Two mortar bombs fell on Saturday in Baghdad's green zone, home to the US embassy, which was surrounded and attacked on Tuesday by thousands of Iranian regime supporters, Iraqi officials said.
For now, the source of the attack has not been identified and there is no indication of the damage caused by the blasts that occurred in an area where US military forces are stationed.
The US embassy in Baghdad awaits the arrival of several hundred troops who have been deployed to protect its foreign office in Iraq as anti-American sentiment grows after the United States airstrike that killed the commander. from Iran's elite Al-Quds force, Qassem Soleimani.
General Qassem Soleimani died on Friday in an air strike on Baghdad International Airport that the Pentagon said was ordered by the President of the United States. In the same attack also died Abu Mehdi, number two of the coalition of pro-Iranian paramilitary groups in Iraq known as the Popular Mobilization (Hachd al-Chaabi), and six others.
The attack came three days after an unprecedented two-day assault on the US embassy that only ended when Trump announced the deployment of another 750 troops to the Middle East.
The attack has already sparked a number of reactions, with four of the five permanent members of the United Nations Security Council – Russia, France, the United Kingdom and China – alerted to the inevitable escalation of tensions in the region, calling on the parties to reduce tension. The fifth permanent member of the UN Security Council is the United States.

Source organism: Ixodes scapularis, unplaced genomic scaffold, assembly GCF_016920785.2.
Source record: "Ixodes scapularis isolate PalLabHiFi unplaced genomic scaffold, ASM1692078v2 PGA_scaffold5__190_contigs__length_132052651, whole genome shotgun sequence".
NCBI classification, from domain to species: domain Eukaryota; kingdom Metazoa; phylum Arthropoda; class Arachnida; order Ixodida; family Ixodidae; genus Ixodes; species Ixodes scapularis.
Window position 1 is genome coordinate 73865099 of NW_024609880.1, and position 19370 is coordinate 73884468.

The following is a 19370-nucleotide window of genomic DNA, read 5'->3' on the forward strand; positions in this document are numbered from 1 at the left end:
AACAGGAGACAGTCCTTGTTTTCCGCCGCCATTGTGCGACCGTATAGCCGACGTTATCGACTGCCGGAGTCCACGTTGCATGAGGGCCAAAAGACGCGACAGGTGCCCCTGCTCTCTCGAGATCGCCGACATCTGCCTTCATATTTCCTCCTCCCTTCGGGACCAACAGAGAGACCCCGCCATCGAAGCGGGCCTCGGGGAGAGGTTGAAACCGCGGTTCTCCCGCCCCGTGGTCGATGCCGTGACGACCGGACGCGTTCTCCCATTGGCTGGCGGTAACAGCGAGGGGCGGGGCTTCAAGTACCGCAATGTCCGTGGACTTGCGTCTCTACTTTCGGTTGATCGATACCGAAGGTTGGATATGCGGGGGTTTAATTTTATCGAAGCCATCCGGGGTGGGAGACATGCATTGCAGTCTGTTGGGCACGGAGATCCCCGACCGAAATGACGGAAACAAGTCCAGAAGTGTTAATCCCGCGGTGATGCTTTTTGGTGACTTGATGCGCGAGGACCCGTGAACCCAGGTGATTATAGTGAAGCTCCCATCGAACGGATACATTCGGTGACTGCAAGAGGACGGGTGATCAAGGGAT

In Iran, the feeling is revenge, with the President and the Revolutionary Guards ensuring that the country and "other free nations in the region" will take revenge on the United States. Iran's supreme leader Ayatollah Ali Khamenei also vowed to avenge the general's death and declared three days of national mourning, while the head of diplomacy called it "an act of international terrorism".
On the Iraqi side, resigning Prime Minister Adel Abdel Mahdi warned that this assassination will “trigger a devastating war in Iraq” and the great 'Ayatollah' Ali al-Sistani, the leading figure in Iraqi politics, considered the assassination of the Iranian general. Qassem Soleimani "an unjustified attack" and "a blatant violation of Iraqi sovereignty."
Washington has also announced that it will send another 3,000 military personnel to the Middle East after the death of that general. Defense Department sources, cited by the AP on condition of anonymity, said the troops belong to the 82nd Parachute Division of Fort Bragg, North Carolina.